By Mark from our Costa Rica team
Driving in Costa Rica needs demystifying: it’s safe, convenient and well-suited to both families and anyone looking to go a little more off-piste. It’s also scenic: this is, after all, a country with vast open pastureland, fruit and cacao plantations, swathes of cloudforest and long, bronzed beaches. I’ve driven in Costa Rica with my own family, and so much of the advice I offer here is tried and tested. Above all, I’d like to offer reassurance that the driving is straightforward. In my experience, it can really enhance your trip.
Driving itineraries are also flexible, with options for families looking to see the best of Costa Rica by car and for couples looking to explore Costa Rica more widely under their own steam.
Driving in Costa Rica: the essentials
Is it safe to drive in Costa Rica?
Yes ― as a comparison it’s no more difficult than driving in mainland Europe, or the California hills. Many roads are paved, and although there’s a risk of potholes when it rains, there’s been a lot of investment in resurfacing the country’s roads.
In the most-visited areas of the country, such as Costa Rica’s central valley, Arenal and Manuel Antonio, you won’t need to go off-road once. Even remote stretches of the country like the Osa Peninsula can be accessed by road. We still generally recommend a 4x4 as approaches to lodges can be gravel tracks and some roads in the cloudforest regions remain unpaved. 4x4 availability is very good when it comes to rental cars and stocks are surprisingly new.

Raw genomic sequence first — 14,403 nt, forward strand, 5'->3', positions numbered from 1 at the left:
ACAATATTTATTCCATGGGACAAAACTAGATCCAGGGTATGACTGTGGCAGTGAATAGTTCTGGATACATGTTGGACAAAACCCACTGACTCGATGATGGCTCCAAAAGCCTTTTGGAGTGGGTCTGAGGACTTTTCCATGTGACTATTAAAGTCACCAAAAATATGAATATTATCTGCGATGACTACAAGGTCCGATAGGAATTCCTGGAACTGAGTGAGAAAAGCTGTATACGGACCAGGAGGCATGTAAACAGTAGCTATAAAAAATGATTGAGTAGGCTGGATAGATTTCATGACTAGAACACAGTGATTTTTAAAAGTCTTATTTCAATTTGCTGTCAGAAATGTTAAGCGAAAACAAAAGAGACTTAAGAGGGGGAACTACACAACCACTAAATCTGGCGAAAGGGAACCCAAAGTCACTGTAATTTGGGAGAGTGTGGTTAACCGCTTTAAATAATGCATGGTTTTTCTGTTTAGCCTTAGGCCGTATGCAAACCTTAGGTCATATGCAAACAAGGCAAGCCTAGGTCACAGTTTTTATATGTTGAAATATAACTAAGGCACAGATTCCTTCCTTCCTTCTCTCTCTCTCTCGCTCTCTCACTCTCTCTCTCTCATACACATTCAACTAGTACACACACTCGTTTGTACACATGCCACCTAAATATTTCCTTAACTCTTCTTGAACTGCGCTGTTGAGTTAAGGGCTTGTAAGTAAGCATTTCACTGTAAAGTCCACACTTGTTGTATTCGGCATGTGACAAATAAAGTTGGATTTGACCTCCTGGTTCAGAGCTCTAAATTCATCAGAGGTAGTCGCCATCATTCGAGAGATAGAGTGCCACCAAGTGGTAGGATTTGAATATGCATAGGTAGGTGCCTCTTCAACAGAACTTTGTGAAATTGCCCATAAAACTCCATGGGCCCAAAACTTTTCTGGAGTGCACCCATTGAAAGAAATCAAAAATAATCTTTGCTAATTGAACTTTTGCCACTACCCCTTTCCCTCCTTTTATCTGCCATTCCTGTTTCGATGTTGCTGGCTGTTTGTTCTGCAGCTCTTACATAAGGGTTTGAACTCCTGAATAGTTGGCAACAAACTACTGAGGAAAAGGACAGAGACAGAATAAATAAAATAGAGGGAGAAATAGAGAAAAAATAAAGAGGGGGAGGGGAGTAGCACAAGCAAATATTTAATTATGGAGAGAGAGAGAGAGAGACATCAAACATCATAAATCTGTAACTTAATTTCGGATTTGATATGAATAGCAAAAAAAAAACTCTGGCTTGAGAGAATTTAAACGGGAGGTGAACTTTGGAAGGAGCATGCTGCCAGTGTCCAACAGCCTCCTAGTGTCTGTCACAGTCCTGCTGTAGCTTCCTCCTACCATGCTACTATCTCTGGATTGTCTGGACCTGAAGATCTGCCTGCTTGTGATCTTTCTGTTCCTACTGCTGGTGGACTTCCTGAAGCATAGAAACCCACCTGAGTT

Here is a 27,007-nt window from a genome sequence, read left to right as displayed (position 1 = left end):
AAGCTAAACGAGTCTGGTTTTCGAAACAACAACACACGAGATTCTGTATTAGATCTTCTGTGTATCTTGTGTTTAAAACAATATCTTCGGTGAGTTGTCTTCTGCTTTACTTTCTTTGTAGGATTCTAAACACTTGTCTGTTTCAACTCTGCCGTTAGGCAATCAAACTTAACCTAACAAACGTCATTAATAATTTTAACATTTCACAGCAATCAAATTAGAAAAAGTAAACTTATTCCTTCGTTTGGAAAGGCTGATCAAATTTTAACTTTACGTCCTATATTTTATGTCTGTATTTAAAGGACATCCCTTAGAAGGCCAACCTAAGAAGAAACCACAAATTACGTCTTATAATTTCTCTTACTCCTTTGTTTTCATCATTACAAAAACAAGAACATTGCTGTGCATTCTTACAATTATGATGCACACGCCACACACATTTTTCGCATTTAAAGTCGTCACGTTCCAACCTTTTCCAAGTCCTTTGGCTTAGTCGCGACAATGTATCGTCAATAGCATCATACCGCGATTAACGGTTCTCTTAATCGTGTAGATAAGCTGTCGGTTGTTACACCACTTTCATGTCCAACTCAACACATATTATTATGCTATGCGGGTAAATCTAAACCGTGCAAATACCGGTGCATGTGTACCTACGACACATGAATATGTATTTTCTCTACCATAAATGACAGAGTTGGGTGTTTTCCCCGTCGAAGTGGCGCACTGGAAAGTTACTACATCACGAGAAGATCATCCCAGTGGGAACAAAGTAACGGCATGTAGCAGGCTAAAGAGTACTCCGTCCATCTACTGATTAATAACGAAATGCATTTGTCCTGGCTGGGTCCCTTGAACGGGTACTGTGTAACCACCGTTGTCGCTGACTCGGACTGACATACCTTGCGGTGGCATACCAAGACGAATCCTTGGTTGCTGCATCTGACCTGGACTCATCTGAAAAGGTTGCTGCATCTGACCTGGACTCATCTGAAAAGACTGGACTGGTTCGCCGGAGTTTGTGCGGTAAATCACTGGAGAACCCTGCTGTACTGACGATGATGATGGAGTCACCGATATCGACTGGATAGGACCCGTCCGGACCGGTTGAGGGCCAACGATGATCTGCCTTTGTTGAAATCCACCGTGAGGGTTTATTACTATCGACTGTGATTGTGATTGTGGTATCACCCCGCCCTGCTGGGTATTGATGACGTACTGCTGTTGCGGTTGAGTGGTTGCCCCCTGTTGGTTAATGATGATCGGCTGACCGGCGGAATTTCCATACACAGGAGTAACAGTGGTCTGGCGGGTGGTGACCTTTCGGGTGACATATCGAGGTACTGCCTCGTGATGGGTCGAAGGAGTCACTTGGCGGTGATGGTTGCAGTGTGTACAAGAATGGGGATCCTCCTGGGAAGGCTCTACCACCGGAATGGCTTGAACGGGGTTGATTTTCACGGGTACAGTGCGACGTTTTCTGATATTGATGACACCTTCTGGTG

Local drivers aren’t reckless and driving speeds are generally steady ― you might see them performing the odd questionable move, but that’s about it. One thing to be aware of is night driving ― again, not because of speeding drivers, but because of pedestrians walking in the road and cyclists zipping along without lights. But if you take it easy, you’ll be fine. Also, once you’re out of the main hubs, most roads become fairly quiet.
There’s secure parking almost everywhere in Costa Rica, including at all hotels and visitor attractions, and it’s mostly free. In quieter regions, there’s usually an enterprising local in a reflective jacket who’ll look after your car for the day for a small tip.
When I last visited, I picked my rental car up from a depot outside Tortuguero National Park — as a land of waterways and flooded rainforest, the park itself is impossible to drive in, so you take boat transfers. It was a smooth process, and I got a full briefing.
Howler monkey, Tortuguero National Park
Is it easy to drive in Costa Rica?
Extremely, when you consider how widespread the use of English is. Signs are in English as well as Spanish, most people speak English, and hotel reception staff are helpful and knowledgeable when it comes to giving driving directions. Driving here is widespread among Europeans, so the whole county is well set-up for it.
All the rental cars we use are less than three years old and come with a GPS device preloaded with all the country’s points of interest, including hotels and sites. Vehicles also come with a local mobile phone that’s charged up with credit, and which gives you access to a 24-hour English-speaking hotline if you require any roadside assistance.
What I really like is that when you reach a town or popular destination in Costa Rica, you’ll see a lot of blue signs bearing the names of hotels and places to visit. My recommendation is to use your GPS to reach a town, and then follow the blue signs to reach your hotel (GPS devices in Costa Rica aren’t necessarily up to date with all the new roads in town, and sometimes mistake newer ones for tracks.)